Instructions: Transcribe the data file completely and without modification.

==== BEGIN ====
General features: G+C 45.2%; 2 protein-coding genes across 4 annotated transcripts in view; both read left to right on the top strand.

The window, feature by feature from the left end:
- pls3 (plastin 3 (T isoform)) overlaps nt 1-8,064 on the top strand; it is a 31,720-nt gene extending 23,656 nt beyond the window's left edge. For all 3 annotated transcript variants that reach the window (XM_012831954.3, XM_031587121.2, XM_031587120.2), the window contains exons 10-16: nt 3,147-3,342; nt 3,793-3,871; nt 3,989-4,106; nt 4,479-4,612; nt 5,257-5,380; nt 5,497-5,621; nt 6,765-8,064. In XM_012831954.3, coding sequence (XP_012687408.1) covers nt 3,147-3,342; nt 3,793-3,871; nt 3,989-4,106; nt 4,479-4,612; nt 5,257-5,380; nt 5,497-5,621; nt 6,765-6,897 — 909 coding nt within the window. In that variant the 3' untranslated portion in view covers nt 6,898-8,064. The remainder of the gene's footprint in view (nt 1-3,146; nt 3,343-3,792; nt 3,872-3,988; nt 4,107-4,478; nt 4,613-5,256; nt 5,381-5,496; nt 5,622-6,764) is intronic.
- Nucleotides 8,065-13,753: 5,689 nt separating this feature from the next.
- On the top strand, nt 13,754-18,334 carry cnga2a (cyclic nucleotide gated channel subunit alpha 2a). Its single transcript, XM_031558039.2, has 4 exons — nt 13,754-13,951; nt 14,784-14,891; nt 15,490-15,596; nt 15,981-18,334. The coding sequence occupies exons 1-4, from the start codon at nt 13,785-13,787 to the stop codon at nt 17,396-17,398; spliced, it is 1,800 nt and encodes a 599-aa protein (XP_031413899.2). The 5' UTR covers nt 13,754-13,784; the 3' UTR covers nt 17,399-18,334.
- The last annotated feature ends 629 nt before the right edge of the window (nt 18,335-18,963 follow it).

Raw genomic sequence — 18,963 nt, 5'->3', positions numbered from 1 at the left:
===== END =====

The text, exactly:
General features: G+C 45.2%; 2 protein-coding genes across 4 annotated transcripts in view; both read left to right on the top strand.

The window, feature by feature from the left end:
- pls3 (plastin 3 (T isoform)) overlaps nt 1-8,064 on the top strand; it is a 31,720-nt gene extending 23,656 nt beyond the window's left edge. For all 3 annotated transcript variants that reach the window (XM_012831954.3, XM_031587121.2, XM_031587120.2), the window contains exons 10-16: nt 3,147-3,342; nt 3,793-3,871; nt 3,989-4,106; nt 4,479-4,612; nt 5,257-5,380; nt 5,497-5,621; nt 6,765-8,064. In XM_012831954.3, coding sequence (XP_012687408.1) covers nt 3,147-3,342; nt 3,793-3,871; nt 3,989-4,106; nt 4,479-4,612; nt 5,257-5,380; nt 5,497-5,621; nt 6,765-6,897 — 909 coding nt within the window. In that variant the 3' untranslated portion in view covers nt 6,898-8,064. The remainder of the gene's footprint in view (nt 1-3,146; nt 3,343-3,792; nt 3,872-3,988; nt 4,107-4,478; nt 4,613-5,256; nt 5,381-5,496; nt 5,622-6,764) is intronic.
- Nucleotides 8,065-13,753: 5,689 nt separating this feature from the next.
- On the top strand, nt 13,754-18,334 carry cnga2a (cyclic nucleotide gated channel subunit alpha 2a). Its single transcript, XM_031558039.2, has 4 exons — nt 13,754-13,951; nt 14,784-14,891; nt 15,490-15,596; nt 15,981-18,334. The coding sequence occupies exons 1-4, from the start codon at nt 13,785-13,787 to the stop codon at nt 17,396-17,398; spliced, it is 1,800 nt and encodes a 599-aa protein (XP_031413899.2). The 5' UTR covers nt 13,754-13,784; the 3' UTR covers nt 17,399-18,334.
- The last annotated feature ends 629 nt before the right edge of the window (nt 18,335-18,963 follow it).

Raw genomic sequence — 18,963 nt, 5'->3', positions numbered from 1 at the left: